The 36 places in England with the highest coronavirus rates

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The 36 places in England with the highest coronavirus rates

Thirty-six areas in England have coronavirus rates of more than one case per 1,000 people, new figures show.

Data from Public Health England shows that nine of these areas currently have weekly coronavirus rates, meaning one in 500 people there will have the virus.

The numbers for Sept. 26-28 have been ruled out as officials say the dates are incomplete and likely to change.

The area with the highest rate is Knowsley on Merseyside

In the seven days up to September 25, a total of 422 cases were registered there – this corresponds to 279.7 cases per 100,000, a significant increase from 152.5 in the seven days up to September 18.

Eight other areas of England now have weekly rates over 200 cases per 100,000 people.

This includes Liverpool, where the rate rose from 165.4 to 262.2 and recorded 1,306 new cases.

There are many places in the Lancashire area where falls are now above the 200 rate.

Hyndburn, Burnley and Pendle belong to the brackets as well as the neighbors Manchester and Bolton.

Halton in Cheshire and Newcastle upon Tyne in the northeast are the other two places with a rate of over 200.

The total number of cases in the UK since the pandemic started is now 439,013.

As of Monday, 13 more deaths had been recorded since the last 24 hours, bringing the number to 42,001 in the UK.

Here is the list of 36 municipal areas with more than 100 cases per 100,000 inhabitants.

The numbers in the list below, from left to right, are: name of the council; Rate of new cases in the seven days ending September 25; Number of new cases (in brackets) registered in the seven days up to September 25; Rate of new cases in the seven days ending September 18; Number of new cases (in brackets) registered in the seven days leading up to September 18.

  • Knowsley at Merseyside 279.7 (422), 152.5 (230)
  • Burnley in Lancashire 269.9 (240), 157.4 (140)
  • Liverpool 262.2 (1306), 165.4 (824)
  • Newcastle upon Tyne 238.1 (721), 111.6 (338)
  • Bolton in Greater Manchester 231.6 (666), 204.8 (589)
  • Pendle in Lancashire 219.3 (202), 124.8 (115)
  • Halton in Lancashire 217.1 (281), 160.7 (208)
  • Manchester 207.3 (1146), 140.7 (778)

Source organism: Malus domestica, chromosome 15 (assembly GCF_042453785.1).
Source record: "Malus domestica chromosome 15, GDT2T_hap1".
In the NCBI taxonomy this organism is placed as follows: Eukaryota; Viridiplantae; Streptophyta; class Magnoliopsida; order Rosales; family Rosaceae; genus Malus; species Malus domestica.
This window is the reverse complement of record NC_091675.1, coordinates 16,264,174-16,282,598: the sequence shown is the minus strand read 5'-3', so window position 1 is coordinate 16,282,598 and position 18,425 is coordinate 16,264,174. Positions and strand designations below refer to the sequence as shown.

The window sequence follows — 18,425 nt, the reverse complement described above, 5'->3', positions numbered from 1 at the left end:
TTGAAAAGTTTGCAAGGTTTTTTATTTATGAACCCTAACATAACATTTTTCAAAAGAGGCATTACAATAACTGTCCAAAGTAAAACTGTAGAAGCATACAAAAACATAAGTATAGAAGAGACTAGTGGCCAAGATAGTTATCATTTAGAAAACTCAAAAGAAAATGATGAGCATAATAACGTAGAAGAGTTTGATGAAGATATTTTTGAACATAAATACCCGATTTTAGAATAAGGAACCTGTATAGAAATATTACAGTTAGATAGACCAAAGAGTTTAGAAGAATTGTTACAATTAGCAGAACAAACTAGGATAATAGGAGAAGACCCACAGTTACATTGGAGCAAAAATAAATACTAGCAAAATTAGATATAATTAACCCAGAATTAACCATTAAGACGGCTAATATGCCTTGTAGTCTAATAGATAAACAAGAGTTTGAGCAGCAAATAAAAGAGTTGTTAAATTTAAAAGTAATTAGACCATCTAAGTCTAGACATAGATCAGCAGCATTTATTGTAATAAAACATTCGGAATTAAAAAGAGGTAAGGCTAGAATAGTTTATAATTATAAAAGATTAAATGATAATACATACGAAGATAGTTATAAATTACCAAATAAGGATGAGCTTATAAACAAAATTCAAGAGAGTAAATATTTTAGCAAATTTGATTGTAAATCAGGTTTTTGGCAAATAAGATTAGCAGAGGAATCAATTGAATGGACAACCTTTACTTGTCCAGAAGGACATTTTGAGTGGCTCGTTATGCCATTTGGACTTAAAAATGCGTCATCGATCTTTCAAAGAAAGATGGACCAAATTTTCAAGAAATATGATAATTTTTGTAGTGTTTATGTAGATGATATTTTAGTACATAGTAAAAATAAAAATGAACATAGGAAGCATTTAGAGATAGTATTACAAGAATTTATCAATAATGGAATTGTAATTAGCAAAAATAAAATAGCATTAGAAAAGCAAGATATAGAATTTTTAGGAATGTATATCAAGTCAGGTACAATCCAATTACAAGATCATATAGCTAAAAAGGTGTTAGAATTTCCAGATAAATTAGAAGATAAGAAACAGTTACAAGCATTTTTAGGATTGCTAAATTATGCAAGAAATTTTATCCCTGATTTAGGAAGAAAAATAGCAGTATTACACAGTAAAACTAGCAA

• Hyndburn in Lancashire 204.8 (166), 160.4 (130)
  • South Tyneside to the northeast 196.7 (297), 147.0 (222)
  • Buried in Greater Manchester 193.2 (369), 157.1 (300)
  • Oldham in Greater Manchester 188.9 (448), 137.9 (327)
  • St. Helens at Merseyside 187.7 (339), 120.2 (217)
  • Sunderland in the northeast 185.8 (516), 107.3 (298)
  • Preston in Lancashire 184.4 (264), 159.3 (228)
  • Warrington in Cheshire 182.4 (383), 101.9 (214)
  • Blackburn with Darwen in Lancashire 177.0 (265), 154.3 (231)
  • Rochdale in Greater Manchester 165.5 (368), 125.9 (280)
  • Sefton on Merseyside 165.0 (456), 103.8 (287)
  • Wirral on Merseyside 162.6 (527), 137.6 (446)
  • Salford in Greater Manchester 156.9 (406), 125.9 (326)
  • Bradford in West Yorkshire 154.3 (833), 125.8 (679)
  • Birmingham 145.1 (1657), 96.2 (1098)
  • Tameside in Greater Manchester 143.9 (326), 119.7 (271)
  • Gateshead to the northeast 139.6 (282), 103.9 (210)
  • Northumberland in the northeast 139.6 (450), 60.8 (196)
  • Wigan in Greater Manchester 133.6 (439), 101.9 (335)
  • Leeds in West Yorkshire 128.1 (1016), 90.4 (717)
  • North Tyneside in the northeast 120.2 (250), 76.0 (158)
  • Hartlepool in the northeast 117.4 (110), 51.2 (48)
  • West Lancashire 114.6 (131), 57.7 (66)
  • Trafford in Greater Manchester 109.1 (259), 61.5 (146)
  • Sandwell in the West Midlands 108.4 (356), 72.5 (238)
  • Rossendale in Lancashire 104.9 (75), 181.9 (130)
  • Middlesbrough in the northeast 102.9 (145), 41.1 (58)
  • Fylde in Lancashire 102.7 (83), 55.7 (45)

Downing Street is under review to see if further measures will be taken to combat the spread of the virus.

Downing Street hasn’t ruled out further restrictions to limit its spread, including a two-week “hiatus” and a ban on social mixing.

When asked about reported plans, the Prime Minister’s official spokesman said: “There is nothing new except the position that the Prime Minister set out on Tuesday.

“We said we might need to take additional steps, especially in areas with high prevalence.”

When asked about London, he said there was “no update” as the capital had been added to the list of problem areas.

They said new national measures were not expected this week – but added that a sudden change in the number of coronavirus cases could change that.

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